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As a US-IMG set to start clinicals soon, good to see the kind of reception I'll be getting. I think the generalizations are a little out of control. First, most people are lumping all USIMG's and FMG's into the same category which is a little confusing. A lot of people are saying that everyone who studied outside the US is either a 50 year old from wherever with an accent so thick no one can understand or they're all slacker kids from undergrad who all went out and partied and got a 2.5 GPA with a 15 MCAT. Everyone comes in with their few examples of this clueless person, but I mean c'mon. I have a story about a friend of mine who is in PA school and has an annoying 4th year AMG asking how to do this and that all day and can't write an H&P for crap. Do I think all are idiotic like that? Of course not. There are really good AMG's and crappy ones in the same way there are terrible IMG's and good ones. So chill with the mass generalizations.

With regards to prematching, it's hard not to be biased since it very well could benefit me in the future. Should it exist? Probably not, but without a huge push from AAMC, LCME or whoever would fight it, it's probably not going anywhere anytime soon. It clearly benefits the programs. You have to remember the match is as big a crapshoot for programs as it is for students. I'm sure there are programs complaining that they had to go to number 64 to fill up 6 spots. They have an opportunity at a sure thing, to know exactly who they are getting, why wouldn't they take advantage of that? And further why would they give it up without a fight? Sure they could just rank these people, but then they're in the same predicament of not getting the person they want. So it's probably a fault in the system, and I don't the history of why it's in there to begin with, but it's how it is for the time being.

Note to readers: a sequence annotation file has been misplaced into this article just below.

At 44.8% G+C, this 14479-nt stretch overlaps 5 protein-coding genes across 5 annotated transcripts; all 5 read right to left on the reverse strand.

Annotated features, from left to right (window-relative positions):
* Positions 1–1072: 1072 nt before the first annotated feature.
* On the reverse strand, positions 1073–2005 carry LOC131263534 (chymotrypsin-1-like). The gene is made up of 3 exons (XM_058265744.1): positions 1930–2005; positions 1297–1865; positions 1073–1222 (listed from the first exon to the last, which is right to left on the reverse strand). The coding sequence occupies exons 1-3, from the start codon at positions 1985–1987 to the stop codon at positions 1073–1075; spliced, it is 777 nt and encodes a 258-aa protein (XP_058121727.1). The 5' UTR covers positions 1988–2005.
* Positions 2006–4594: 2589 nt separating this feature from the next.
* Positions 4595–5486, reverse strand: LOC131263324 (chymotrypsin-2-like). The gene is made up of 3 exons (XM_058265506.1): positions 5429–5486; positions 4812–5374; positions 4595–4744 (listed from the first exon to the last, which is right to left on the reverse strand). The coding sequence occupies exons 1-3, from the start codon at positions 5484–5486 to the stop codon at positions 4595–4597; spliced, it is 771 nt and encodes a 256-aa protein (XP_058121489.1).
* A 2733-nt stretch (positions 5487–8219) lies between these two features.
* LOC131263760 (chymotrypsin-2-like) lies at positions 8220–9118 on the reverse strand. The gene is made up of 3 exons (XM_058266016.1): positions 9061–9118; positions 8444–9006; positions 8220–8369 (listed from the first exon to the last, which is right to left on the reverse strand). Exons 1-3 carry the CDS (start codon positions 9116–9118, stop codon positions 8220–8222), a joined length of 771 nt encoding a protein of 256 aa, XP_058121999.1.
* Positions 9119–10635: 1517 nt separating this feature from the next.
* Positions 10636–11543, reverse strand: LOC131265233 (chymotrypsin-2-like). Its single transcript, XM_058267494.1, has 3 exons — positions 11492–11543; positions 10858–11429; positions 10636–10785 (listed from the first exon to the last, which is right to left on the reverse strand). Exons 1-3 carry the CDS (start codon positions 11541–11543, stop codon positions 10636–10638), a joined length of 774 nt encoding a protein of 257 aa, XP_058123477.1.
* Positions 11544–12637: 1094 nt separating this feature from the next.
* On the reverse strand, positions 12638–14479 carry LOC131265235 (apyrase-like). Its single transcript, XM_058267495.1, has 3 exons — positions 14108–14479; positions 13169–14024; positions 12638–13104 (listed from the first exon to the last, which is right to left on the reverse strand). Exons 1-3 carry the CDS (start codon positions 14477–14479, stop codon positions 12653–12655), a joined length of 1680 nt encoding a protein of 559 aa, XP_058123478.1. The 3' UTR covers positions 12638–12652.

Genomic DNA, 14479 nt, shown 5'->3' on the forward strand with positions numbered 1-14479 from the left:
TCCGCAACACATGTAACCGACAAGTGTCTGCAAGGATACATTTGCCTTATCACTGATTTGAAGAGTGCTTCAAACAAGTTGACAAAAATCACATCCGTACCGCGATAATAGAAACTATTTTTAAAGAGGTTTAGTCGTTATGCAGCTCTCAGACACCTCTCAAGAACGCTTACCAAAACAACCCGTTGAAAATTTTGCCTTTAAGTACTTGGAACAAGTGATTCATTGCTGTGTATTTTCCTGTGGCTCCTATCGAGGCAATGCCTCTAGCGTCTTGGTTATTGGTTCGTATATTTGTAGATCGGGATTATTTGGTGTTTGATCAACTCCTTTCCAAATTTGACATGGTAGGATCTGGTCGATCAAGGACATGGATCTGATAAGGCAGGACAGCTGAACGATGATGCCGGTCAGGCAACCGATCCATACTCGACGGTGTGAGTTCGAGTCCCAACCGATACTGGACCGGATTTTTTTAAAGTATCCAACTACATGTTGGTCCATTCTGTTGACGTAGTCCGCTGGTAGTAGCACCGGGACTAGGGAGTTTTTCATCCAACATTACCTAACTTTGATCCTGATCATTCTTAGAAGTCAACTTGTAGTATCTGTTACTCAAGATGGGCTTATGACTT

I feel for everyone who didn't match regardless of where they went to med school. It has to be a horrible feeling to go through 4 years of blood, sweat and tears and not have a job after. I can only imagine how devastated I would be. I'm probably going to get roasted for this, but I suggest we all look at the bigger picture. I think everyone in the medical profession needs to unite and let Congress know that what they're doing is crap. All over the news is doctor shortage this and that. Their idiotic idea is just to increase enrollment. All they are doing is creating a bottleneck that we are just seeing the beginning of now and is only going to get worse in coming years. Whether it's through AMSA or getting in touch with your congressional members or whatever. They need to know they're making the problem worse unless the number of GME slots is increased.

I think those were the high points I wanted to add. Maybe more will come to me later.
 
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Well, then that is a poor argument, since you are assuming that [and therefore, making it sound like] that's the reason that US IMGs attend off-shore schools. There are a whole slew of possible reasons for US IMGs to do so.

Good thing you said, "Not to generalize....", because considering that, your post and long, bitter example doesn't hold much water.